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Yesterday, Hank Green and the YouTube channel SciShow posted a particularly good video on the anti-vaccination movement. Unlike many commentators from within the science community, instead of vilifying parents who don’t get their kids vaccinated – or are hesitant about doing so – Green takes a science-grounded look at why people reject vaccines.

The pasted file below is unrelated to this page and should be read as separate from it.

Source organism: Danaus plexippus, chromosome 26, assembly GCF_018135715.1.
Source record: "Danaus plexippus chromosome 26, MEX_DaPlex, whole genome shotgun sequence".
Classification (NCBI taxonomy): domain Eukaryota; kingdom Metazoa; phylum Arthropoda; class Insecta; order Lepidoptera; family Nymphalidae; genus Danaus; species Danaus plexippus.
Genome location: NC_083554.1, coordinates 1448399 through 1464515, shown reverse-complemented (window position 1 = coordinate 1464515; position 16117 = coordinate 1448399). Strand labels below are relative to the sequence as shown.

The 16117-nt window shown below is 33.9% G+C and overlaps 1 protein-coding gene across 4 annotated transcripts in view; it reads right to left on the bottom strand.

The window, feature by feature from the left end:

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Yesterday, I posted a piece examining the oft-quoted mortality rate for measles of one to two deaths per thousand cases of infection.  Today, I want to look at what can be learned from more recent and more comprehensive dataset – this one from the 2008-2011 measles outbreak in France. In the early 2000’s, measles was a relatively rare occurrence in France.  From 2008 to 2011 though, there was a dramatic increase in cases – peaking at over 3,000 new cases per month being recorded in 2011.  Because the outbreak occurred in a developed country where the disease was no longer considered a pressing pubic health issue, it provides a unique opportunity to estimate mortality rates following infection by the virus in economies with robust healthcare systems. In 2013, Denise Antona and co-authors published a comprehensive assessment of the outbreak in the Centers for Disease Control and Prevention journal Emerging Infectious Diseases.   Over the four year study period, there were 22,178 documented cases of measles.  11.6% of cases (2,582) involved complications , including pneumonia (1,375 cases, 6.2%), acute otitis media (321 cases, 1.4%), and hepatitis or pancreatitis (248 cases, 1.1%). According to the paper’s authors, diarrhea was reported in 100 cases (0.4%). Overall, there were ten deaths reported (0.05%). The data are particularly useful for examining morbidity and mortality rates associated with measles in a developed country like France, as with the relative novelty of the disease, the number of reported cases is likely to have been substantially higher than in earlier decades when the disease was commonplace. In table 1 below (based on Antona et al.’s paper), the number of measles-related complications per 10,000 cases of infection is given for different health impacts and age ranges, based on individuals who were hospitalized. Focusing specifically on mortality, the overall rate was 4.5 deaths per 10,000 documented cases of